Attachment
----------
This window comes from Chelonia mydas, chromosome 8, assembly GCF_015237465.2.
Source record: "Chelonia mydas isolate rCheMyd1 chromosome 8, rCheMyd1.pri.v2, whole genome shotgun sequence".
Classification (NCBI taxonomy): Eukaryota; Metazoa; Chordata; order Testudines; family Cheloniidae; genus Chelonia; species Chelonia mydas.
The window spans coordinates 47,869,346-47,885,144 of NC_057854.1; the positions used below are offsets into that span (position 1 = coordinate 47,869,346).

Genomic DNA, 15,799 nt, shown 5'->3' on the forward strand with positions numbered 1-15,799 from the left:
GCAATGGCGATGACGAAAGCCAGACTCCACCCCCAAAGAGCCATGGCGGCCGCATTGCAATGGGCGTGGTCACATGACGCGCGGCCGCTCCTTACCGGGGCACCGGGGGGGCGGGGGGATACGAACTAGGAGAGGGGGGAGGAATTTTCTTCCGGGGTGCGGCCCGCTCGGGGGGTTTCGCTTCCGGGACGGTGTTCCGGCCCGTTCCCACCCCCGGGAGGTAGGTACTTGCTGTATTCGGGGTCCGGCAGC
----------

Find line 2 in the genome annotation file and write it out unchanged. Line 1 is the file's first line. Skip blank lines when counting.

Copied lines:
Source record: "Chelonia mydas isolate rCheMyd1 chromosome 8, rCheMyd1.pri.v2, whole genome shotgun sequence".